{¶ 16} Canton's arguments on appeal deal solely with the trial court's dispositive conclusion that Canton was required, but failed, to disclose Participant C under Category 3, thus relieving Nationwide of any obligation to reimburse Canton for its payment of Participant C's medical expenses. Category 3 required Canton to disclose "[e]ligible persons currently hospital or institution confined, or expected to be confined within 90 days of the effective date" of the stop-loss contract. Thus, the question resolves to whether Participant C, who was undisputedly an eligible person, was expected to be hospital-confined within 90 days of February 1, 2006.

{¶ 17} Although Canton argued that Nationwide waived Category 3 as a ground for denying coverage based on its initial reliance on Category 2, the trial court rejected that argument, and Canton assigns no error in that regard. The court next rejected Canton's argument that the term "confined," as used in Category 3, is ambiguous. Based on Bresson and AultCare's knowledge of Participant C's cancer diagnosis and scheduled surgery in a hospital, the court concluded that Canton was required to disclose Participant C under Category 3 and that Nationwide was entitled to summary judgment as a result of Canton's failure to do so.

{¶ 18} Canton contends that the trial court's analysis regarding Category 3 is flawed in three respects. First, Canton claims that "confined," as used in Category 3, is ambiguous and maintains that the court erred by finding that Bresson knew that Participant C would be confined. Next, Canton maintains that the record lacked evidence that AultCare knew facts giving rise to an expectation that Participant C would be hospital-confined. Finally, Canton maintains that the court erred in construing the Disclosure Statement as imposing a duty on Canton to disclose knowledge held by its TPAs.

{¶ 19} Canton's first argument concerns the meaning of the word "confined," which it contends is ambiguous. Canton suggests that the term "confined," which is not defined in the Disclosure Statement, is open to interpretation and that Bresson reasonably interpreted the term to require an overnight hospital stay. Canton argues that Bresson's knowledge of Participant C's scheduled surgery at the Cleveland Clinic within two weeks of the stop-loss contract's effective date does not warrant the conclusion that Canton expected, or should have expected, that Participant C would be hospital-confined. Nationwide, on the other hand, asserts that Category 3 is unambiguous and that the trial court appropriately concluded that Canton and/or AultCare had sufficient knowledge to expect that Participant C would be hospital-confined within the relevant time frame, thus triggering a duty to disclose.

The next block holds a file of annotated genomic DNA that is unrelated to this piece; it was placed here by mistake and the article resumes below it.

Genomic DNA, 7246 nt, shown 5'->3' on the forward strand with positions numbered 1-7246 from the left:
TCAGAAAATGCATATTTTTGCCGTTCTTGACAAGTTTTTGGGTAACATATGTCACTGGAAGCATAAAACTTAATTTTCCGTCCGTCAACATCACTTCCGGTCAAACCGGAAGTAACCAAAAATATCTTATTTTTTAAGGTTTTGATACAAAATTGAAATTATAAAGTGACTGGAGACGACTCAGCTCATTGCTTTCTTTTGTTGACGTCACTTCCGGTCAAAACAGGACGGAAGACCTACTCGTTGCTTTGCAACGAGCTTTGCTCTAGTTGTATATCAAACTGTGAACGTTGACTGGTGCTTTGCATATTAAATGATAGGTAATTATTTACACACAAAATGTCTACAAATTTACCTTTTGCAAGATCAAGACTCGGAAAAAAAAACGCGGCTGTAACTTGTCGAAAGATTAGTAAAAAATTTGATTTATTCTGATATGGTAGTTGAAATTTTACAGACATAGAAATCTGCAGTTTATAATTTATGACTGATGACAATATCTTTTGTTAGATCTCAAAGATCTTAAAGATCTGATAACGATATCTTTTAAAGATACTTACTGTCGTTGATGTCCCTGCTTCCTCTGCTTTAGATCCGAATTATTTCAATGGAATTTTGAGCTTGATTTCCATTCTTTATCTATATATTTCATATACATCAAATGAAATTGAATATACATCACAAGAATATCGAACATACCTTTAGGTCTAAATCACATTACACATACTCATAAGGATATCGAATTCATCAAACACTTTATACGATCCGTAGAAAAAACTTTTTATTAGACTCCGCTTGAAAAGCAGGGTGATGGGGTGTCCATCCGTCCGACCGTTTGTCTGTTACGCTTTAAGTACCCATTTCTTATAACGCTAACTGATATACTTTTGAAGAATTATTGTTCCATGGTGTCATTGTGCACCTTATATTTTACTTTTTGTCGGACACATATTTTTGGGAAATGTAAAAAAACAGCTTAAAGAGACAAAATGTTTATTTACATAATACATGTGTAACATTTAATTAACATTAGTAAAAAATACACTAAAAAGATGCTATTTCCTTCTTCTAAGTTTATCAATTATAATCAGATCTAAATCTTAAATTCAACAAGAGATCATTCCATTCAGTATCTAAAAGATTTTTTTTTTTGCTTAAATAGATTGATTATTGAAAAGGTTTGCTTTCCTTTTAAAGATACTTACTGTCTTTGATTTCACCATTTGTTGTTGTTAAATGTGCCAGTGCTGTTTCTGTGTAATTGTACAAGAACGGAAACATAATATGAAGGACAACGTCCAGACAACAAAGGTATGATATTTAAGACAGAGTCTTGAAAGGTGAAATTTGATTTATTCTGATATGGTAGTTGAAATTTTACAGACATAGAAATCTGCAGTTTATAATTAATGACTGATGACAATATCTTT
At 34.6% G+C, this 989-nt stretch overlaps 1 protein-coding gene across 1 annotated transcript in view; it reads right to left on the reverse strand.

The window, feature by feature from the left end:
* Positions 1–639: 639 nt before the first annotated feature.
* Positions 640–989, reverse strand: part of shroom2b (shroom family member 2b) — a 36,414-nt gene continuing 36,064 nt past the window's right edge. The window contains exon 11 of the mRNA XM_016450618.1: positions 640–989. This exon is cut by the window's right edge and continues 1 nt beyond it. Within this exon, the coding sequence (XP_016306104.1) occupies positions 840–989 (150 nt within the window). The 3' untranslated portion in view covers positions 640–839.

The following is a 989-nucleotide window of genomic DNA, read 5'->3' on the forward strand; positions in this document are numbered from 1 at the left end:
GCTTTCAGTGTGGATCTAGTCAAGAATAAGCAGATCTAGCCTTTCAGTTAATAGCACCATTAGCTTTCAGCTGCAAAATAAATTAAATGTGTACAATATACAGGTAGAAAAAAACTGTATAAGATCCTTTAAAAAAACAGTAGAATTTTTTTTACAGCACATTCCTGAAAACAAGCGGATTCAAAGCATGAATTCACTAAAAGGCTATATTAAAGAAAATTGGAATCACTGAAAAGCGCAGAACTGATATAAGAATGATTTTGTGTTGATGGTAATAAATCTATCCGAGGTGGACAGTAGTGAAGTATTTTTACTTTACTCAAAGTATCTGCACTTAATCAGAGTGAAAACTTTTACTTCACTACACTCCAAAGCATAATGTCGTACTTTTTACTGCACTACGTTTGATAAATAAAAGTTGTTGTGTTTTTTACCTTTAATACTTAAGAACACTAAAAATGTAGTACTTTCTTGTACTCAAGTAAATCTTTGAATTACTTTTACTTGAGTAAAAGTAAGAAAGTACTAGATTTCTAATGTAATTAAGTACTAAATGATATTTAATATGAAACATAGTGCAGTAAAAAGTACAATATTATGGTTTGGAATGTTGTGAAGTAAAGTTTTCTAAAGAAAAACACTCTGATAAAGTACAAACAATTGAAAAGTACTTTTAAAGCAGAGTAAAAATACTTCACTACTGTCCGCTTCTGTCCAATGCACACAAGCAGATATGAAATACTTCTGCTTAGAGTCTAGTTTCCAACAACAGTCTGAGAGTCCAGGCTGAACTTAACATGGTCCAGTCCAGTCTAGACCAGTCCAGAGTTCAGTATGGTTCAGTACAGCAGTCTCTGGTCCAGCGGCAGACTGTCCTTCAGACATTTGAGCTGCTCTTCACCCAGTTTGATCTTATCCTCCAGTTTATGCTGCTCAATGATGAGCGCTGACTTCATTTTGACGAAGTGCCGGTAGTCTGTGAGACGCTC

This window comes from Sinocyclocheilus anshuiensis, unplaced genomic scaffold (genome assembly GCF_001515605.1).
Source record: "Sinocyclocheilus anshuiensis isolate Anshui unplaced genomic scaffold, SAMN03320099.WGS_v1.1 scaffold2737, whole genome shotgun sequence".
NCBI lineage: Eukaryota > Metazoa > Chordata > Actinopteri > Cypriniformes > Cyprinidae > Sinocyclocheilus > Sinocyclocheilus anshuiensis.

{¶ 20} The question of whether contract terms are clear or ambiguous is a question of law for the court. Westfield Ins. Co. v. HULS Am., Inc. (1998), 128 Ohio App.3d 270, 291. In determining whether contractual language in an insurance policy is ambiguous as a matter of law, our review is limited to the four corners of the policy itself. Shanton v. United Ohio Ins. Co., 4th Dist. No. 07CA766, 2007-Ohio-6379, ¶ 10, citing Inland Refuse Transfer Co. v. Browning-Ferris Industries of Ohio, Inc. (1984), 15 Ohio St.3d 321, 322. The fact that a term in an insurance contract is not defined does not mean that the term is ambiguous. Chicago Title Ins. Co. v. Huntington Natl. Bank, 87 Ohio St.3d 270, 273, 1999-Ohio-62. "`Contractual language is "ambiguous" only where its meaning cannot be determined from the four corners of the agreement or where the language is susceptible of two or more reasonable interpretations.'" Covington v. Lucia, 151 Ohio App.3d 409, 2003-Ohio-346, ¶ 18, quoting Potti v. Duramed Pharmaceuticals, Inc. (C.A.6, 1991), 938 F.2d 641, 647. The Supreme Court of Ohio recently warned, however, that the mere possibility of multiple readings of a term does not necessarily warrant a finding of ambiguity. See State v. Porterfield, 106 Ohio St.3d 5, 2005-Ohio-3095, ¶ 11. "The problem with [that] approach is that it results in courts' reading ambiguities into provisions, which creates confusion and uncertainty." Id. The Supreme Court instructed that "a court is to objectively and thoroughly examine the writing to attempt to ascertain its meaning. * * * Only when a definitive meaning proves elusive should rules for construing ambiguous language be employed." Id.